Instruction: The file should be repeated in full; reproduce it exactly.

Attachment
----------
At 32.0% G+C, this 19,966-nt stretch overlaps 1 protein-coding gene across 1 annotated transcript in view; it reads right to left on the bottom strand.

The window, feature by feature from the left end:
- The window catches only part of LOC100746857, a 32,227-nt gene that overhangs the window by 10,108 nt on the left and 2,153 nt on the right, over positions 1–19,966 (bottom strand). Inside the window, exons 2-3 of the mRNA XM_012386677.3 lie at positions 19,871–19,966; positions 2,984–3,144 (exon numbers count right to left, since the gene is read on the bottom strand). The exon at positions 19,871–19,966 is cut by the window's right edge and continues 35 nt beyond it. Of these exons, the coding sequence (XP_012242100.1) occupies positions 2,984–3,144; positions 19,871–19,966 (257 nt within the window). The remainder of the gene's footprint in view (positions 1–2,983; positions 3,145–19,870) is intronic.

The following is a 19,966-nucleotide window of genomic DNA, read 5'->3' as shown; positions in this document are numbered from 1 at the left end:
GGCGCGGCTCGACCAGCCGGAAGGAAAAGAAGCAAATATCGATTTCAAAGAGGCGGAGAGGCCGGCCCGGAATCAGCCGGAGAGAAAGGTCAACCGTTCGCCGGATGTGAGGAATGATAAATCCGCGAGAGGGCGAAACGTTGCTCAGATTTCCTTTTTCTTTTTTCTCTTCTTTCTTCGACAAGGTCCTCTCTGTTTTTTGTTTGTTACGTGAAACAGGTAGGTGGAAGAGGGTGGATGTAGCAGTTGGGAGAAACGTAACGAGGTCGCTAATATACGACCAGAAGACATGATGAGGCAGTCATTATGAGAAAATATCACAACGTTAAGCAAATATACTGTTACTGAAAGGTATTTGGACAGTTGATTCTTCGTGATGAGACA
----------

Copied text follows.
At 32.0% G+C, this 19,966-nt stretch overlaps 1 protein-coding gene across 1 annotated transcript in view; it reads right to left on the bottom strand.

The window, feature by feature from the left end:
- The window catches only part of LOC100746857, a 32,227-nt gene that overhangs the window by 10,108 nt on the left and 2,153 nt on the right, over positions 1–19,966 (bottom strand). Inside the window, exons 2-3 of the mRNA XM_012386677.3 lie at positions 19,871–19,966; positions 2,984–3,144 (exon numbers count right to left, since the gene is read on the bottom strand). The exon at positions 19,871–19,966 is cut by the window's right edge and continues 35 nt beyond it. Of these exons, the coding sequence (XP_012242100.1) occupies positions 2,984–3,144; positions 19,871–19,966 (257 nt within the window). The remainder of the gene's footprint in view (positions 1–2,983; positions 3,145–19,870) is intronic.

The following is a 19,966-nucleotide window of genomic DNA, read 5'->3' as shown; positions in this document are numbered from 1 at the left end:
GGCGCGGCTCGACCAGCCGGAAGGAAAAGAAGCAAATATCGATTTCAAAGAGGCGGAGAGGCCGGCCCGGAATCAGCCGGAGAGAAAGGTCAACCGTTCGCCGGATGTGAGGAATGATAAATCCGCGAGAGGGCGAAACGTTGCTCAGATTTCCTTTTTCTTTTTTCTCTTCTTTCTTCGACAAGGTCCTCTCTGTTTTTTGTTTGTTACGTGAAACAGGTAGGTGGAAGAGGGTGGATGTAGCAGTTGGGAGAAACGTAACGAGGTCGCTAATATACGACCAGAAGACATGATGAGGCAGTCATTATGAGAAAATATCACAACGTTAAGCAAATATACTGTTACTGAAAGGTATTTGGACAGTTGATTCTTCGTGATGAGACA